A Reflective Christian

All for God’s Kingdom

Omnipotence and atonement

Apologies for the abstract nature of this. Hopefully it is understandable.

If we affirm that God is all powerful, we must explore the nature of His power. What is the cause of God’s power? If the cause is anything other than God’s own desire, then one has painted God’s actions as dependent on something else. Therefore, God is not omnipotent. Only if God’s own desire is the only necessary and sufficient cause is God omnipotent.

If that is the case, what God wishes to do must not be necessitated upon any previous cause, even another action of God. If a previous action of God is necessary to perform another action, then part of the power is not placed in the desire of God, but the action itself. Omnipotence doesn’t exist in that case, but God requires more than Himself to perform an action. Now this does not mean that God can not desire to work in such a manner that also uses another cause than His own desire, but He can not be bound to any specific method of doing something.

Applying this to atonement, satisfacation theories begin to fall short. If God wants to forgive, he doesn’t have to have another cause (Jesus’ death) in order to appease His wrath other than His own desire to forgive and save. Is God powerful enough to forgive without sacrifice? If so, His desire is sufficient, and sacrifice does not appease God.

Atonement can not be theologically-centered then (theology proper, that is). It must become anthropologically-centered. Sacrifice isn’t about what it does to God, but what it does to us.

October 15, 2008 Posted by | Uncategorized | , , , | 1 Comment

For you Greek scholars out there

How many of you translate the 2nd person plural as “y’all”? I personally make it a habit every time. Nothing I love more than to imagine Jesus saying to his disciples something like “Y’all better listen here now…”

October 14, 2008 Posted by | Uncategorized | , , | 1 Comment

The Mystery of God

Early Christianity through Aristotelian philosophy and parts of contemporary Christianity through modernism presume to be able to rationalize our understanding of God. That our logical faculties are capable of obtaining otherwise unknown information about the invisible God. It takes the revelation of who God is and tries to explain how, and then turn around at makes further statements about who God is, and makes all of it dogmatic and a test of good theology.

Theologians need to recognize the fence and “No Trespassing” sign that warn people that, while they may look past the fence, they may not walk on the other side of the fence as if that land was their own. The Owner should move the fence, not us invade where we have not been permitted.

Worship can not exist without the mystery of God, because the “god” we claim to understand has been made into merely an earthly image, something that is less than worthy our worship. Restore the mystery, and true worship can begin to bloom.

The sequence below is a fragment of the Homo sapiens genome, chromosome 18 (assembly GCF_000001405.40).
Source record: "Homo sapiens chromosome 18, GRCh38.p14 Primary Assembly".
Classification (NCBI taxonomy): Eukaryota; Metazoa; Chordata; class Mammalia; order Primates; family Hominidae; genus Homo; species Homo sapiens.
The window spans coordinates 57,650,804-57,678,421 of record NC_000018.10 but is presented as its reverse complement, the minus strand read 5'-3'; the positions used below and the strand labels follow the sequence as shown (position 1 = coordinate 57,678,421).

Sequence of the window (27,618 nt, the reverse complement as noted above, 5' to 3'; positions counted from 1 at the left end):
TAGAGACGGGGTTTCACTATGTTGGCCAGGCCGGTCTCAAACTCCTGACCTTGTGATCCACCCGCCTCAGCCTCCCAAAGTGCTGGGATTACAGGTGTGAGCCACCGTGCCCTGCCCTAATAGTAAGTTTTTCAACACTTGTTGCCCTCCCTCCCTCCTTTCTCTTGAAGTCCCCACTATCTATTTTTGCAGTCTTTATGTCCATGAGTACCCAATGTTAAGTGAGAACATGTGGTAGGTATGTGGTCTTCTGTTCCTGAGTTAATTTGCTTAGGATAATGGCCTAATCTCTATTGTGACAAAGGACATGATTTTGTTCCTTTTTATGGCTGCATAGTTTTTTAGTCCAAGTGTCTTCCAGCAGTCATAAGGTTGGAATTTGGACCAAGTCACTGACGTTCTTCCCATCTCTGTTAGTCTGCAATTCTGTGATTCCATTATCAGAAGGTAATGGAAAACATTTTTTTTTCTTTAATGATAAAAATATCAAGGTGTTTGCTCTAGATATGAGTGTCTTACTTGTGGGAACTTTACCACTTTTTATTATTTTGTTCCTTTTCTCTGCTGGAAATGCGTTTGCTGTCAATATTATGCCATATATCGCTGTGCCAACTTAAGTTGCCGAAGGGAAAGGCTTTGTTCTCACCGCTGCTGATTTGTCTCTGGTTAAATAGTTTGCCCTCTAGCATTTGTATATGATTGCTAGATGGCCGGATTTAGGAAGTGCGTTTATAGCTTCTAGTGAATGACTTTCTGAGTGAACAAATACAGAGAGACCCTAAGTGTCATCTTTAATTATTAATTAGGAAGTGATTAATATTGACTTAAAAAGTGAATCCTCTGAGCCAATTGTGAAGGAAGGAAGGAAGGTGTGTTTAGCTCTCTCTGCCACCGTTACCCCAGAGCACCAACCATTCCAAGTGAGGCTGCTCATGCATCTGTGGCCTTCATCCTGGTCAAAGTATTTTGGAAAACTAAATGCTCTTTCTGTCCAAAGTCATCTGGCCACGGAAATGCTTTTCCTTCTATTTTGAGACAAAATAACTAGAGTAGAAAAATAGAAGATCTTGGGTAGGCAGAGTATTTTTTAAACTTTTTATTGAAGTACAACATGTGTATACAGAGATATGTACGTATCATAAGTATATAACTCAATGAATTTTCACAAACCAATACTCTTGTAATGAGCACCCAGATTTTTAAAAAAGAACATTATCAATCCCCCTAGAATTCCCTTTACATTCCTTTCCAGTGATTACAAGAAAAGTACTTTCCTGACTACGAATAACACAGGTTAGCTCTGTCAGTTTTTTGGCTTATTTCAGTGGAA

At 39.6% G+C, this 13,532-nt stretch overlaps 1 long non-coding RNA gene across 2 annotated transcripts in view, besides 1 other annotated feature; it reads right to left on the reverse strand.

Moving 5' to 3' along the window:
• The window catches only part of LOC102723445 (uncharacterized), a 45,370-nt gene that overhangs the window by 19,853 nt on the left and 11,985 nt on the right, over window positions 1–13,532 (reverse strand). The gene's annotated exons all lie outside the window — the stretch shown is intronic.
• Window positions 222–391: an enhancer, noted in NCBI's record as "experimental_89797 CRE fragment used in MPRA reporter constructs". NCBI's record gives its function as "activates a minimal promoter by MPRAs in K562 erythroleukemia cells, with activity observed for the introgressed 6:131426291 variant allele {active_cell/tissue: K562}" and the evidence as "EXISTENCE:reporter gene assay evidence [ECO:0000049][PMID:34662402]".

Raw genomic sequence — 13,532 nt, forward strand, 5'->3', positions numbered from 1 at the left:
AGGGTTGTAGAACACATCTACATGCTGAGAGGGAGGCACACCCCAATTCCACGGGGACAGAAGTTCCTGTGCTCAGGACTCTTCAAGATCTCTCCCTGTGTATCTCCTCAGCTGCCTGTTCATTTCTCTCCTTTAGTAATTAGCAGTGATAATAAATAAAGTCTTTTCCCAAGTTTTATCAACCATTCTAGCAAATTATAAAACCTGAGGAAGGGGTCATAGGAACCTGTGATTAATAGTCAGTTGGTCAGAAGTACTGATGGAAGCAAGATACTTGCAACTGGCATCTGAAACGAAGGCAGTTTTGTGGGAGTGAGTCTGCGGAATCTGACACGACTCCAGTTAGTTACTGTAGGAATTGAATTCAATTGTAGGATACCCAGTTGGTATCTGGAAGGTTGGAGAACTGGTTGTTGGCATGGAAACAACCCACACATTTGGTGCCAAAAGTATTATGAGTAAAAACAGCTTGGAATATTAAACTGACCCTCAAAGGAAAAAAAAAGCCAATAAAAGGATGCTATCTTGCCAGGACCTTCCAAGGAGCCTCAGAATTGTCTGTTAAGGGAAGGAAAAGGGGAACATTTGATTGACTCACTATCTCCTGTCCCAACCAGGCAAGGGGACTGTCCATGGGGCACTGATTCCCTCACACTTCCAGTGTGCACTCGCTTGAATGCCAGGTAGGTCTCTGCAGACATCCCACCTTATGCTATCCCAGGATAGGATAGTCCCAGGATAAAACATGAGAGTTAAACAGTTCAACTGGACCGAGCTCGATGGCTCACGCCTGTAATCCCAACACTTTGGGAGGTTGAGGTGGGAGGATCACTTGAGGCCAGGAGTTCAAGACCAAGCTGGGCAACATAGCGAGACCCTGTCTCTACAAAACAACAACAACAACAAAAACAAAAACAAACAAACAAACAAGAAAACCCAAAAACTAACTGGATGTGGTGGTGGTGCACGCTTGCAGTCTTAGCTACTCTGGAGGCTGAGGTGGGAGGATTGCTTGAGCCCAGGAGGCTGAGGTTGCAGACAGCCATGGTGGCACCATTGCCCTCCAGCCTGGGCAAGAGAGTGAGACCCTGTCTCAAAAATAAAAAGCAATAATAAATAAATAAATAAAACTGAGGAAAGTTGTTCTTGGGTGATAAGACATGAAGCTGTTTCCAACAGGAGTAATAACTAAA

October 12, 2008 Posted by | Uncategorized | | Leave a comment

The source of Biblical authority

The trust of the authority of the Bible is not rooted in any particular theory of inspiration, or otherwise our faith relies upon abstract human reasoning and human attempts to explain the hidden God’s methods of revelation. Authority is had in simple trust that it is authoritative because we believe God’s act of revealing has been shown to be true in history (all of which relies only upon our passive acceptance of what is claimed to be God’s work) and not in any logical conclusion as to how the Scriptures are inspired.

It is “faith seeking understanding” and not “faith relying upon understanding.” It is still subject to rational criticism, but it does not demand a rational framework to accept. To do otherwise is to bring the knowing of God primarily through our own intellect and to destroy the basis of faith, which the belief in the things not seen, not to accept things one has seen. Faith is not to be merely the summary of our logic, but rather an extension of what we do know into that which we do not and can not be certain of rationally. To demand certainty before belief is to destroy what belief in the Biblical sense stands for.

September 25, 2008 Posted by | Uncategorized | , | 4 Comments

The reason for God’s wrath

God’s wrath is not for himself. It is not because he is simply like man in wanting to seek vengeance for one’s own sake. God’s wrath is in fact rooted in His love, in His love for His people, in order to protect them and remove the sources of pain and disobedience from His people. The final judgment then is about creating a community of those who love and are loved, and the removal of all who would act to destroy that balance in the new creation.

September 25, 2008 Posted by | Uncategorized | , | 1 Comment